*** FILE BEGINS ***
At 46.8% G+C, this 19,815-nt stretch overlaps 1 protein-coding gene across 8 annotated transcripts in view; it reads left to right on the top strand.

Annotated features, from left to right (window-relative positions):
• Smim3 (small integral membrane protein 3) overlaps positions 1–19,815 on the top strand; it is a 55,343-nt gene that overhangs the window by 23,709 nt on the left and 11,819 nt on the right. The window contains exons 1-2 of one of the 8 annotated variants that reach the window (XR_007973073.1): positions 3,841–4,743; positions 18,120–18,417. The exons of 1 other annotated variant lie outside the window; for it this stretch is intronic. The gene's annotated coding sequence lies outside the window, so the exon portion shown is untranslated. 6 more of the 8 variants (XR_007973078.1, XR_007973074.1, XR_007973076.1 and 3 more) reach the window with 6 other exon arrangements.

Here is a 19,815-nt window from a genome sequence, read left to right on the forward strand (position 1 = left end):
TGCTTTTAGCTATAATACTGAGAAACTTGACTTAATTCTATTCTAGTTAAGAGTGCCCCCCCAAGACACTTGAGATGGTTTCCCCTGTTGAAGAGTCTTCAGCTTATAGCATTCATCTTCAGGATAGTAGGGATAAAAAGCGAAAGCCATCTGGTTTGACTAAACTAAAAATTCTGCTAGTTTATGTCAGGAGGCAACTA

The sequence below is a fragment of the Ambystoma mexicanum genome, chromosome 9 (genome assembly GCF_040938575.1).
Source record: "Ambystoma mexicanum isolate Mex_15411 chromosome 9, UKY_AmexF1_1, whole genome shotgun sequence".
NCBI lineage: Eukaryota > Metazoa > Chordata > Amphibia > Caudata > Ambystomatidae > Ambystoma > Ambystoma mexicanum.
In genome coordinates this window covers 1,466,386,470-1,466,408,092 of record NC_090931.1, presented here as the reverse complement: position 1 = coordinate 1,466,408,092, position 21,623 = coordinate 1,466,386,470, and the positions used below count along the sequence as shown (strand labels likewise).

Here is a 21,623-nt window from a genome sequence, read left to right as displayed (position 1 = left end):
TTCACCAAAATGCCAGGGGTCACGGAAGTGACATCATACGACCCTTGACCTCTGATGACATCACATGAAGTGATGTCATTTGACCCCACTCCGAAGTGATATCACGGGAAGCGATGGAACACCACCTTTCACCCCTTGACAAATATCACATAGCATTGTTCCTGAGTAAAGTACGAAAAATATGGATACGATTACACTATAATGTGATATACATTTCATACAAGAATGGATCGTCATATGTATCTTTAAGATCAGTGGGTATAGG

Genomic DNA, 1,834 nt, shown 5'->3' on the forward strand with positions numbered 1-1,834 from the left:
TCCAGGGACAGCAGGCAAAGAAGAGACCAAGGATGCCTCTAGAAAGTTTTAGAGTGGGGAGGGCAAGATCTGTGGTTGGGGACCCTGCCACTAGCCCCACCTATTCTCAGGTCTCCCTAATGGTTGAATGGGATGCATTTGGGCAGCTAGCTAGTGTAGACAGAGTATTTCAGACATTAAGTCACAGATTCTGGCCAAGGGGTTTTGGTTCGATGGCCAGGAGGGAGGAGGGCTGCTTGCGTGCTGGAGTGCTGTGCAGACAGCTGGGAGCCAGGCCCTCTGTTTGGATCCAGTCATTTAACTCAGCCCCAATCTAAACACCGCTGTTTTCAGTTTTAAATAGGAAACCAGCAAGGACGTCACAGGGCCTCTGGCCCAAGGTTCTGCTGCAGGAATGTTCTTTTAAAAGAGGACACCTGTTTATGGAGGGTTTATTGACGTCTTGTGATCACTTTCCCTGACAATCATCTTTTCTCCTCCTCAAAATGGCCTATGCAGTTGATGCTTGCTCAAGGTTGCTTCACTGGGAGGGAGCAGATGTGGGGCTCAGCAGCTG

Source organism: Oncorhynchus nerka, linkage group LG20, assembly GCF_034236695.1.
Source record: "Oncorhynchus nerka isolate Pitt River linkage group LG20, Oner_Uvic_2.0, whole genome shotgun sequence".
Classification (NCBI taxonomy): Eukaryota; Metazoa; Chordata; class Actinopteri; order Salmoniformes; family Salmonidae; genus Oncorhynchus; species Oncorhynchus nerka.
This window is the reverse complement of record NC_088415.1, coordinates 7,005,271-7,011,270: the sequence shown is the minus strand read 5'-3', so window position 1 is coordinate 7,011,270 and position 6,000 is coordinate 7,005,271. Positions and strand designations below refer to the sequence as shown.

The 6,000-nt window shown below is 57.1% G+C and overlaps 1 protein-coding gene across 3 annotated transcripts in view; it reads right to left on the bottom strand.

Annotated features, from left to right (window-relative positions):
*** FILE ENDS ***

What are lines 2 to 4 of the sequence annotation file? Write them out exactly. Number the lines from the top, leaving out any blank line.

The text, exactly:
Annotated features, from left to right (window-relative positions):
• Smim3 (small integral membrane protein 3) overlaps positions 1–19,815 on the top strand; it is a 55,343-nt gene that overhangs the window by 23,709 nt on the left and 11,819 nt on the right. The window contains exons 1-2 of one of the 8 annotated variants that reach the window (XR_007973073.1): positions 3,841–4,743; positions 18,120–18,417. The exons of 1 other annotated variant lie outside the window; for it this stretch is intronic. The gene's annotated coding sequence lies outside the window, so the exon portion shown is untranslated. 6 more of the 8 variants (XR_007973078.1, XR_007973074.1, XR_007973076.1 and 3 more) reach the window with 6 other exon arrangements.

Here is a 19,815-nt window from a genome sequence, read left to right on the forward strand (position 1 = left end):